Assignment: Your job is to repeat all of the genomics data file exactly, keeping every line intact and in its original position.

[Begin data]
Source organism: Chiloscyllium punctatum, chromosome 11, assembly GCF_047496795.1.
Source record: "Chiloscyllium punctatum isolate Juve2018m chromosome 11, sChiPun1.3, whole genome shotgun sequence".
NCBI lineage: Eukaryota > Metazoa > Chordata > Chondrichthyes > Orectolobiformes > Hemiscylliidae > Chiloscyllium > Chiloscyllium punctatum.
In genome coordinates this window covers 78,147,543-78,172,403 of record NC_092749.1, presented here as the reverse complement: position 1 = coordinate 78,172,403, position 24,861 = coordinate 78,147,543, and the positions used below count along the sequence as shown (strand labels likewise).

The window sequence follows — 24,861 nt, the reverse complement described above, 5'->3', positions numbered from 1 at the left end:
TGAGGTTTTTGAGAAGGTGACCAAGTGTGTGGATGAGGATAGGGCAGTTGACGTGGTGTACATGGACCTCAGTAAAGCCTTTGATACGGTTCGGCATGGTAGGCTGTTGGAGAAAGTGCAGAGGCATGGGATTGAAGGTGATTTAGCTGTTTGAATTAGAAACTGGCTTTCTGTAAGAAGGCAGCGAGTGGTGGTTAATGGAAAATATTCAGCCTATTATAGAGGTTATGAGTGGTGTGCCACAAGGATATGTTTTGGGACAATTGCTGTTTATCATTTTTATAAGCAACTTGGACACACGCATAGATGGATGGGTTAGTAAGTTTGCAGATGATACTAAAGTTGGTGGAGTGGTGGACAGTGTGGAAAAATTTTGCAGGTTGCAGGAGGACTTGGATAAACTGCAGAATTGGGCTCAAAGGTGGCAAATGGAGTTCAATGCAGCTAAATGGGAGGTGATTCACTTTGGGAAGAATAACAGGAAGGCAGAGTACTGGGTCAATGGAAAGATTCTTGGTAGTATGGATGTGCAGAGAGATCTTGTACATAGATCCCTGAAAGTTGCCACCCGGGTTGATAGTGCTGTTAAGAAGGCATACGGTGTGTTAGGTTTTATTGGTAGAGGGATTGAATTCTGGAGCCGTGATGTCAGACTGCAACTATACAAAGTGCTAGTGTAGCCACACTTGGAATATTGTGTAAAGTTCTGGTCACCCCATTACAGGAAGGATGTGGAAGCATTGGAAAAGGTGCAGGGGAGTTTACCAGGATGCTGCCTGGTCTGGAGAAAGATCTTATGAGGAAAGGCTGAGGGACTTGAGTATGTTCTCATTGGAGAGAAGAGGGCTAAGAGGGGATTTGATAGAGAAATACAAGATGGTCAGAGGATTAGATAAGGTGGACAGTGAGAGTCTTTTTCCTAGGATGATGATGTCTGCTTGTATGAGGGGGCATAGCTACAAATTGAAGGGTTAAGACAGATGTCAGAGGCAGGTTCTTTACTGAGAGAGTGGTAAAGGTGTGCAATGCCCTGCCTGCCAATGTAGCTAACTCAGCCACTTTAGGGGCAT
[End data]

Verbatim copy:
Source organism: Chiloscyllium punctatum, chromosome 11, assembly GCF_047496795.1.
Source record: "Chiloscyllium punctatum isolate Juve2018m chromosome 11, sChiPun1.3, whole genome shotgun sequence".
NCBI lineage: Eukaryota > Metazoa > Chordata > Chondrichthyes > Orectolobiformes > Hemiscylliidae > Chiloscyllium > Chiloscyllium punctatum.
In genome coordinates this window covers 78,147,543-78,172,403 of record NC_092749.1, presented here as the reverse complement: position 1 = coordinate 78,172,403, position 24,861 = coordinate 78,147,543, and the positions used below count along the sequence as shown (strand labels likewise).

The window sequence follows — 24,861 nt, the reverse complement described above, 5'->3', positions numbered from 1 at the left end:
TGAGGTTTTTGAGAAGGTGACCAAGTGTGTGGATGAGGATAGGGCAGTTGACGTGGTGTACATGGACCTCAGTAAAGCCTTTGATACGGTTCGGCATGGTAGGCTGTTGGAGAAAGTGCAGAGGCATGGGATTGAAGGTGATTTAGCTGTTTGAATTAGAAACTGGCTTTCTGTAAGAAGGCAGCGAGTGGTGGTTAATGGAAAATATTCAGCCTATTATAGAGGTTATGAGTGGTGTGCCACAAGGATATGTTTTGGGACAATTGCTGTTTATCATTTTTATAAGCAACTTGGACACACGCATAGATGGATGGGTTAGTAAGTTTGCAGATGATACTAAAGTTGGTGGAGTGGTGGACAGTGTGGAAAAATTTTGCAGGTTGCAGGAGGACTTGGATAAACTGCAGAATTGGGCTCAAAGGTGGCAAATGGAGTTCAATGCAGCTAAATGGGAGGTGATTCACTTTGGGAAGAATAACAGGAAGGCAGAGTACTGGGTCAATGGAAAGATTCTTGGTAGTATGGATGTGCAGAGAGATCTTGTACATAGATCCCTGAAAGTTGCCACCCGGGTTGATAGTGCTGTTAAGAAGGCATACGGTGTGTTAGGTTTTATTGGTAGAGGGATTGAATTCTGGAGCCGTGATGTCAGACTGCAACTATACAAAGTGCTAGTGTAGCCACACTTGGAATATTGTGTAAAGTTCTGGTCACCCCATTACAGGAAGGATGTGGAAGCATTGGAAAAGGTGCAGGGGAGTTTACCAGGATGCTGCCTGGTCTGGAGAAAGATCTTATGAGGAAAGGCTGAGGGACTTGAGTATGTTCTCATTGGAGAGAAGAGGGCTAAGAGGGGATTTGATAGAGAAATACAAGATGGTCAGAGGATTAGATAAGGTGGACAGTGAGAGTCTTTTTCCTAGGATGATGATGTCTGCTTGTATGAGGGGGCATAGCTACAAATTGAAGGGTTAAGACAGATGTCAGAGGCAGGTTCTTTACTGAGAGAGTGGTAAAGGTGTGCAATGCCCTGCCTGCCAATGTAGCTAACTCAGCCACTTTAGGGGCAT